There was no moral justification for the calamitous 1916 Easter Rising. In an advanced democracy, with Home Rule already on the statute book, a clique (the Military Council) within a clique (the Supreme Council) within a clique (the Irish Republican Brotherhood, which had infiltrated the Irish Volunteers) took it upon themselves to organise murdering, maiming and destruction in the name of Irish freedom.
Not only did the actions of this revolutionary clique lead to the deaths of at least 450 people (more than 242 civilians and only 76 rebels), injuries to 2,600 and grief to tens of thousands, but they created a precedent for violence that put a United Ireland beyond reach and still breaks Irish hearts today.
Padraig Pearse, who wrote of having 'the strength and peace of mind of those who never compromise', provided subsequent generations of anti-democratic republicans with his imprimatur for carnage in the name of patriotism.
During Easter Week, when more than 500 Irishmen were killed by the IRB's 'gallant allies in Europe' in a gas attack in Flanders, Irish police and soldiers were murdered by fellow-Irishmen at home: it was the first of our twentieth-century civil wars.
During the First World War, over 30,000 Irishmen would be killed fighting in the British Army and would be airbrushed out of Irish history until the Nineties.
The second civil war began in January 1919 when two men, Sean Tracey and Dan Breen, followed in the bloody footsteps of the murderers of 1916 by killing two policemen at Soloheadbeg because they wanted to. Although Sinn Fein had no mandate for renewed violence, the IRA terror spread: the largely Catholic RIC bore the brunt of the casualties between January 1919 and July 1921 (around 1,400, of whom only 550 were IRA).
In the June 1922 election, the country backed the treaty, but - rattling the bones of the dead of 1916 as they spat on democracy - the Republicans ('Irregulars') initiated a third civil war that would set new standards for viciousness, set brother against brother and leave a legacy of bitterness for generations. During the second and third civil wars, a violent sectarian campaign against Protestants resulted in 50,000 being driven out of the 26 counties.
Despite all that bloodshed, we remained a democracy thanks, firstly, to the solid groundwork laid down by constitutionalists like Daniel O'Connell, Charles Stewart Parnell and John Redmond and, secondly, to the ex-Irregular, Eamon de Valera, who prevented another civil war by interning and imprisoning militant republicans during the Second World War, hanging six and allowing three to die on hunger strike. Internment would also see off the IRA border campaign of 1956-62.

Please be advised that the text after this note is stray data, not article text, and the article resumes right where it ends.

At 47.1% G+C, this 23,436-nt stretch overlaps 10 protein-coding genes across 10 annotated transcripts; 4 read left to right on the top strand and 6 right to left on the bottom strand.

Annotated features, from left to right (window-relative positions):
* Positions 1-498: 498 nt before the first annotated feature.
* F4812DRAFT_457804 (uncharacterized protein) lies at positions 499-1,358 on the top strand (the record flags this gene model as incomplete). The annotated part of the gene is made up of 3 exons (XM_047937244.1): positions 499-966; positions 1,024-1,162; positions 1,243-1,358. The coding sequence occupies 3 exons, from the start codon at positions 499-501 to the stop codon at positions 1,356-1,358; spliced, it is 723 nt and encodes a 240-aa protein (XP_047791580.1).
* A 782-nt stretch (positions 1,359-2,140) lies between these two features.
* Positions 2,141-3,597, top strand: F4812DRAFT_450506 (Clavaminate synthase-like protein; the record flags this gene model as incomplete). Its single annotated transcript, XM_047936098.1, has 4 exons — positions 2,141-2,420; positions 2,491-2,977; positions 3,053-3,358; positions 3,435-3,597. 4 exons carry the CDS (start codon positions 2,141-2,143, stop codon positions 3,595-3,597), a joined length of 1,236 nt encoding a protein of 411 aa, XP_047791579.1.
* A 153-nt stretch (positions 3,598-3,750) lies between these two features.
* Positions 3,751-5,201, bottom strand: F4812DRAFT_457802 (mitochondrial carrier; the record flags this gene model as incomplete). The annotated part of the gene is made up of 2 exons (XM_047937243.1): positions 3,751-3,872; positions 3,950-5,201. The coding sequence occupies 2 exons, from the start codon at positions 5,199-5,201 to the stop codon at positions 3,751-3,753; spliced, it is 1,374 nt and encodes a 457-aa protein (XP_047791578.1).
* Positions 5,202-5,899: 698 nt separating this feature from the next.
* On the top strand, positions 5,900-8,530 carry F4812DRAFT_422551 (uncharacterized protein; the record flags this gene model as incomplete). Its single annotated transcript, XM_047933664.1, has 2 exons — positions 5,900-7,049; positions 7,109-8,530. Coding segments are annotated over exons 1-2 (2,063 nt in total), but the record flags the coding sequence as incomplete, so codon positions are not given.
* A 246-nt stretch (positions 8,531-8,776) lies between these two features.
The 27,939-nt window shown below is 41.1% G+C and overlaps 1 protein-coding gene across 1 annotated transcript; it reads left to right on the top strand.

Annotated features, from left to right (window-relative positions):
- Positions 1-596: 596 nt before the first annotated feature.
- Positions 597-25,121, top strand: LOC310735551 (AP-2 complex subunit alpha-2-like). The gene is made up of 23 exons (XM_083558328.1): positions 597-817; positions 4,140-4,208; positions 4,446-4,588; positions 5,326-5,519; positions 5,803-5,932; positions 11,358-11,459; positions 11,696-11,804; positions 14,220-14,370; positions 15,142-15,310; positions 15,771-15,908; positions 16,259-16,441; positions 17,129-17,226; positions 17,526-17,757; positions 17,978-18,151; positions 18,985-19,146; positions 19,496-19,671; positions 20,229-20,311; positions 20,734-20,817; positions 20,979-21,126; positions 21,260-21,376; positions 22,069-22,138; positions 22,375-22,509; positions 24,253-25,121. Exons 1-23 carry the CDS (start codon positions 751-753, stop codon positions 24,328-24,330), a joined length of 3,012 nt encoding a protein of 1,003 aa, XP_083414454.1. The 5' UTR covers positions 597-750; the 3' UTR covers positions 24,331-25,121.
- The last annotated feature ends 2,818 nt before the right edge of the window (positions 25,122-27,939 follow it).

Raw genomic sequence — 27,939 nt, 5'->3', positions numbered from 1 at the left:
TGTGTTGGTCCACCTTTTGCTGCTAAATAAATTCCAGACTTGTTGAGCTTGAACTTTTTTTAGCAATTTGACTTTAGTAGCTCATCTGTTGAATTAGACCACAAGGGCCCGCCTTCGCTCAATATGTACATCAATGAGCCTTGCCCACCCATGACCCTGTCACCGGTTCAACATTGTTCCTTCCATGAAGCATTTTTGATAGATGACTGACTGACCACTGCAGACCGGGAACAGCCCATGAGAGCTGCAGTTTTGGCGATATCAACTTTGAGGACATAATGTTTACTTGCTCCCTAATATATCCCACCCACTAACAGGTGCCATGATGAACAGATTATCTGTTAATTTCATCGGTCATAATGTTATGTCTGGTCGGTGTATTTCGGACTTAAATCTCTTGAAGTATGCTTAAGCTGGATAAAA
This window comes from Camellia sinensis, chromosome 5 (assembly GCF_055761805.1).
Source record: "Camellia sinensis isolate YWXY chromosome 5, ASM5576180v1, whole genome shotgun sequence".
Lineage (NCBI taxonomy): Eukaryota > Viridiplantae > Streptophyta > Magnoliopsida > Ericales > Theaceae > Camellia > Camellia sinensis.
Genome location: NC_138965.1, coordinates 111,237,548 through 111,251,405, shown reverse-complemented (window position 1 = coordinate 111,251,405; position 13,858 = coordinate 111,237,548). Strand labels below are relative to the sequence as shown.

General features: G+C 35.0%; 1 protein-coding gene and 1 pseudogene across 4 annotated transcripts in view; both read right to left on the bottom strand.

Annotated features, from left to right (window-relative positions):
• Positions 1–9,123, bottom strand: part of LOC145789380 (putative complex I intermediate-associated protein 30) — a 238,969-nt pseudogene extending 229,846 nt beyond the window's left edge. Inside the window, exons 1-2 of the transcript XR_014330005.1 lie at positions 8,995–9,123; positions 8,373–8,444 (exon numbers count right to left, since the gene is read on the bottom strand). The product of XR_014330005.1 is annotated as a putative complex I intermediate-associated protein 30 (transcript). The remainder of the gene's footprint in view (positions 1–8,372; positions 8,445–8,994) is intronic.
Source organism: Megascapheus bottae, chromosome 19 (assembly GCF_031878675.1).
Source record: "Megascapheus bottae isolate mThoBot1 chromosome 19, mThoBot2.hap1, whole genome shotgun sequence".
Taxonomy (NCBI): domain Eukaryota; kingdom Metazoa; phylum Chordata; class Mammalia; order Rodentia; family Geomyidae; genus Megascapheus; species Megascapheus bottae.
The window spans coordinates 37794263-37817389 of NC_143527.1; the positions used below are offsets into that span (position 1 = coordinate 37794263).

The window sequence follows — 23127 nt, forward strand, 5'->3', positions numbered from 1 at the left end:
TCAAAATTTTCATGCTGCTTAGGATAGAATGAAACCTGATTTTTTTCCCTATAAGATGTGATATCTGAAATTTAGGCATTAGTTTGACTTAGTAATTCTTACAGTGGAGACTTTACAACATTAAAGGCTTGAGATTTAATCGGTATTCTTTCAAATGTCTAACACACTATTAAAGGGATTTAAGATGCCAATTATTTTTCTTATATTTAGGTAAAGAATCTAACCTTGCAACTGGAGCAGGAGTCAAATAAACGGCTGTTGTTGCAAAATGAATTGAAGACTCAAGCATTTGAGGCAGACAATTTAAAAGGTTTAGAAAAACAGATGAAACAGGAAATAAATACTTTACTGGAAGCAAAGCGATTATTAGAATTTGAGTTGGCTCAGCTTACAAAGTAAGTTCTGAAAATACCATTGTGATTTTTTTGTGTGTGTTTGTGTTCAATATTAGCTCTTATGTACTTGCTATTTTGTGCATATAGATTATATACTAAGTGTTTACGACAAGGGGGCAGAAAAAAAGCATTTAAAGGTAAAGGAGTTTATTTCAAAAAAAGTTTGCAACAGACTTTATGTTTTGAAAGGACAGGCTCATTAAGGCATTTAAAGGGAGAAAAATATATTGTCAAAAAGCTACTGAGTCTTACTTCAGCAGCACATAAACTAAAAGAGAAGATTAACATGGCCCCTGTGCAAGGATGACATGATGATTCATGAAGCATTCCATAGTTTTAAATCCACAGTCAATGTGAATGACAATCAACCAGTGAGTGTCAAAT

In 1969 began the fourth and even more sectarian civil war, during which more than 3,700 were killed, of whom again the vast majority were Irish. Republicans again got off lightly, losing only 400, although they killed almost 2,200: the IRA accounted for almost 650 civilian deaths.
The republicans' visceral hatred of Ulster Protestants was summed up by Martin Ferris, who said a propos the agonising deaths of 12 people at the Irish Collie Club dinner-dance at the La Mons Hotel in 1978: "I don't know what all the squealing was about. They were only Orangies anyway."
In trying to continue the war the Provisional IRA have now grudgingly brought to an end, the diehards of the Continuity IRA and the Real IRA rightly see themselves as in true apostolic succession to the men of 1916. Necrophilia rules OK.
Bertie Ahern genuinely wants peace, but his hero is Padraig Pearse (whose photograph is behind his desk) and he told RTE that the men of 1916 were his inspiration and that he respects everything they did. Thus he sends out hopelessly contradictory messages to violent men who believe in the literal truth of Pearse's promise that "Ireland unfree shall never be at peace".
The first three civil wars left us with hundreds of thousands of refugees in two confessional and mutually hostile states disfigured by poverty, bigotry, isolationism and philistinism. The fourth copper-fastened partition and exacerbated and institutionalised sectarianism.
From the murder of the unarmed Constable O'Brien by Sean Connolly outside Dublin Castle around midday on Easter Monday 1916, to that of Denis Donaldson, blasted to death in Donegal last Tuesday week to the delight of thousands of republicans, great evil has been done in the name of Irish freedom.
We should be ashamed of our President, our Taoiseach and every other person who praises the people of 1916 who took the first steps on this bloodthirsty, ruthless, terrorist trail.
The proclamation signed by Eamon Ceannt, Tom Clarke, James Connolly, Sean Mac Diarmada, Thomas MacDonagh, James Plunkett and Padraig Pearse was full of high-flown rhetoric and lofty aspirations, but while the good these seven men did is interred with their bones, the evil that they did lives after them.